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Boathouse Hacks: The Safety Card
by row2k hackers
posted on July 18, 2012

The Safety Card, on duty. (photo thanks to Ann Schley)

Boathouse Hacks: Clipping Your Lines
(July 6, 2012)

Trailer Tricks: The Bottle Bumper
(June 20, 2012)

Rower Tricks: The Sock-ed Water Bottle
(June 13, 2012)

Rigger Tricks: Truck-Powered Course Removal
(June 6, 2012)

Tool Hack: Wakamole Implements
(May 23, 2012)

Rower Tricks: Boat-Strap It!
(May 2, 2012)

Boathouse Hacks: DIY Bow Lights
(April 25, 2012)

Rigger Tricks: The Skeg Re-Thread
(April 18, 2012)

Rigger Tricks: Zip-Tied Heels
(April 11, 2012)

Rigger Tricks: Theft-Proofing Outboards
(March 21, 2012)

Rower Tricks: Hide Technique with Darker Kit
(March 14, 2012)

Training Hack: The Erg Ab Roller
(March 7, 2012)

Trailer Tricks: Fast Times at the Filling Station
(February 29, 2012)

Rigger Tricks: Color-Coding with Electrical Tape
(February 22, 2012)

Boathouse Hacks: Swiss Nut Helmet
(February 15, 2012)

Boathouse Hacks: The Stick Board
(February 8, 2012)

Tool Hack: The Wing Nut Stick
(February 1, 2012)

Rower Tricks: Making SURE You're Up for AM Practice
(January 25, 2012)

Trailer Tricks: The Strap Wheel
(January 17, 2012)

contributed by John FX Flynn, row2k

Have a big club, with lots of coaches, or a tricky stretch of water, with lots of details to remember, or just a really thorough safety plan that you want handy at all times? Here's a great hack for just that sort of thing, sent in by Ann Schley from the Minneapolis Rowing Club: the Coaches Launch Safety Card.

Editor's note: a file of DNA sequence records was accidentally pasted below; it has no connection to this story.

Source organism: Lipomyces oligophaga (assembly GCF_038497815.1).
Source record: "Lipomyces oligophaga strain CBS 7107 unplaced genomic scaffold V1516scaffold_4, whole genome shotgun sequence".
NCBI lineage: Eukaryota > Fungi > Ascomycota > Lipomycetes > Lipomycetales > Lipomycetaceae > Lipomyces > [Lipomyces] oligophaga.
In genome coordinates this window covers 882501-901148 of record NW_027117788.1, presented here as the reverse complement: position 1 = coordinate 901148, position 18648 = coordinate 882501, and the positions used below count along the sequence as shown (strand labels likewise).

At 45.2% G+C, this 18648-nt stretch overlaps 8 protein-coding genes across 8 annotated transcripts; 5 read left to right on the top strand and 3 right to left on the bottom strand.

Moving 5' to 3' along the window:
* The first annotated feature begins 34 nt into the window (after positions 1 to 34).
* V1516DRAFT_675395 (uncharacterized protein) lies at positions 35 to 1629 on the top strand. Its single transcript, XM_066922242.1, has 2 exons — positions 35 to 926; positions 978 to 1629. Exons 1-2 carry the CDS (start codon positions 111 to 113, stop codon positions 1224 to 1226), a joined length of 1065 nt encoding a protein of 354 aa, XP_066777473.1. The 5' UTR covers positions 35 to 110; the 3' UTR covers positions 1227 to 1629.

Ann's club has lots of teams, from juniors to masters, rec rowers to racers, and summertime can be pretty busy, with crews out on the water at all times and lots of different folks taking the launches out to coach the various groups. To keep everyone on the same page--literally--each launch has a laminated, two-sided info sheet that includes things like phone numbers for coaches and club officers, tips for starting the motor, action plans for different types of emergency situations, directions for calling the Coast Guard and the Lock & Dam folks on the river, advice for providing first aid, and even a few suggestions on how to avoid waking other crews.

A lot of that info would be useful to any club or team, but the MRC Safety Card also includes a river map that highlights safe areas to pull crews off the river in the event of a storm as well as spots that can be most easily accessed by emergency services in the case of a serious injury or incident. It would be a lot to remember in a tense situation if something were to happen, but the Safety Card lays it all out so everyone can have the details they need, should they ever need them.

The MRC folks tie the Safety Card right into every launch, next to the motor, so it is never out of reach and is always handy, just in case.

Have a good way to keep safety a priority at your place? Share your tips--and hacks--in the comments below.

Have a great rowing hack for future inclusion here? Send it to us!


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07/20/2012  1:07:49 PM
Minneapolis RC is a large and successful club situated on the upper Mississippi River. It is in a unique situation: few recreational boaters, but the occasional aggregate barge, irregular stream flow, a dam downstream and navigational bouys. Another concern is access to the river for rescue crews. The club has done an outstanding job in upgrading safety standards and preparing and equipping those of us coaching there. Coach and athlete training, safety seminars, properly equipped launches and a strong policy for cold water and high river flow are all part of the safety culture. Kudos to all club leadership. John Davis